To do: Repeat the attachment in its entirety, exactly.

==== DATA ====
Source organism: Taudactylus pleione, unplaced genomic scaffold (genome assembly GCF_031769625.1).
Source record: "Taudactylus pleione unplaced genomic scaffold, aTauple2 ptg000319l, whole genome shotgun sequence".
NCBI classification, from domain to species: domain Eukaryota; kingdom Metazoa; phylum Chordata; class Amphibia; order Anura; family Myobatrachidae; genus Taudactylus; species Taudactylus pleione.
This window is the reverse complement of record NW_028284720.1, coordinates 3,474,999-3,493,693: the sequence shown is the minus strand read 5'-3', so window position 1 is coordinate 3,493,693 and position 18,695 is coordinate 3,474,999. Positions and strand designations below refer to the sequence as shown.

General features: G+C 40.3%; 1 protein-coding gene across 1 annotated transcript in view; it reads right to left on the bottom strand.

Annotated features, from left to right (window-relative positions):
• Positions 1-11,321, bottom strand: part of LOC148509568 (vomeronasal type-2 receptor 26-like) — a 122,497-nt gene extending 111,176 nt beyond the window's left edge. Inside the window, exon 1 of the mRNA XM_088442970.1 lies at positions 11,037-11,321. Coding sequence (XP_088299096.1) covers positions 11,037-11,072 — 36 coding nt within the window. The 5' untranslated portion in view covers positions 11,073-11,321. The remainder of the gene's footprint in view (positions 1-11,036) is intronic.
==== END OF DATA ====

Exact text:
Source organism: Taudactylus pleione, unplaced genomic scaffold (genome assembly GCF_031769625.1).
Source record: "Taudactylus pleione unplaced genomic scaffold, aTauple2 ptg000319l, whole genome shotgun sequence".
NCBI classification, from domain to species: domain Eukaryota; kingdom Metazoa; phylum Chordata; class Amphibia; order Anura; family Myobatrachidae; genus Taudactylus; species Taudactylus pleione.
This window is the reverse complement of record NW_028284720.1, coordinates 3,474,999-3,493,693: the sequence shown is the minus strand read 5'-3', so window position 1 is coordinate 3,493,693 and position 18,695 is coordinate 3,474,999. Positions and strand designations below refer to the sequence as shown.

General features: G+C 40.3%; 1 protein-coding gene across 1 annotated transcript in view; it reads right to left on the bottom strand.

Annotated features, from left to right (window-relative positions):
• Positions 1-11,321, bottom strand: part of LOC148509568 (vomeronasal type-2 receptor 26-like) — a 122,497-nt gene extending 111,176 nt beyond the window's left edge. Inside the window, exon 1 of the mRNA XM_088442970.1 lies at positions 11,037-11,321. Coding sequence (XP_088299096.1) covers positions 11,037-11,072 — 36 coding nt within the window. The 5' untranslated portion in view covers positions 11,073-11,321. The remainder of the gene's footprint in view (positions 1-11,036) is intronic.